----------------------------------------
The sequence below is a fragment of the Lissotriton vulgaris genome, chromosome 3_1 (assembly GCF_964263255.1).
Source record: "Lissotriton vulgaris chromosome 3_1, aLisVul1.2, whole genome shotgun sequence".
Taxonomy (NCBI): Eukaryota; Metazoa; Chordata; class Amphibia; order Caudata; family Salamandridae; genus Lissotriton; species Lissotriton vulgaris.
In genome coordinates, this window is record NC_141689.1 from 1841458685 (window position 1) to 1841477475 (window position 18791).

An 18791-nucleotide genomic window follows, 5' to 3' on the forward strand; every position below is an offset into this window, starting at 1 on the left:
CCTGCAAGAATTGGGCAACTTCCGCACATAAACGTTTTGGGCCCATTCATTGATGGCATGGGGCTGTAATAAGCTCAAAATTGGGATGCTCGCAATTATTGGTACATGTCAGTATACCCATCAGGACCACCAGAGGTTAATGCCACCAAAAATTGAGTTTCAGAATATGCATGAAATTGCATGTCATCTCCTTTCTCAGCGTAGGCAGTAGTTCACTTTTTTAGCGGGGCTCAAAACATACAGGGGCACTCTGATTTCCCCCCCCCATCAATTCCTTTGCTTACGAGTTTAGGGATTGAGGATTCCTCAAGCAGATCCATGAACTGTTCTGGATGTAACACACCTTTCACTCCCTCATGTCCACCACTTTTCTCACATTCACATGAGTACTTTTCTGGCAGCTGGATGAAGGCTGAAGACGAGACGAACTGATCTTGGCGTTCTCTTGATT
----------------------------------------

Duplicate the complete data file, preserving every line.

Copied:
The sequence below is a fragment of the Lissotriton vulgaris genome, chromosome 3_1 (assembly GCF_964263255.1).
Source record: "Lissotriton vulgaris chromosome 3_1, aLisVul1.2, whole genome shotgun sequence".
Taxonomy (NCBI): Eukaryota; Metazoa; Chordata; class Amphibia; order Caudata; family Salamandridae; genus Lissotriton; species Lissotriton vulgaris.
In genome coordinates, this window is record NC_141689.1 from 1841458685 (window position 1) to 1841477475 (window position 18791).

An 18791-nucleotide genomic window follows, 5' to 3' on the forward strand; every position below is an offset into this window, starting at 1 on the left:
CCTGCAAGAATTGGGCAACTTCCGCACATAAACGTTTTGGGCCCATTCATTGATGGCATGGGGCTGTAATAAGCTCAAAATTGGGATGCTCGCAATTATTGGTACATGTCAGTATACCCATCAGGACCACCAGAGGTTAATGCCACCAAAAATTGAGTTTCAGAATATGCATGAAATTGCATGTCATCTCCTTTCTCAGCGTAGGCAGTAGTTCACTTTTTTAGCGGGGCTCAAAACATACAGGGGCACTCTGATTTCCCCCCCCCATCAATTCCTTTGCTTACGAGTTTAGGGATTGAGGATTCCTCAAGCAGATCCATGAACTGTTCTGGATGTAACACACCTTTCACTCCCTCATGTCCACCACTTTTCTCACATTCACATGAGTACTTTTCTGGCAGCTGGATGAAGGCTGAAGACGAGACGAACTGATCTTGGCGTTCTCTTGATT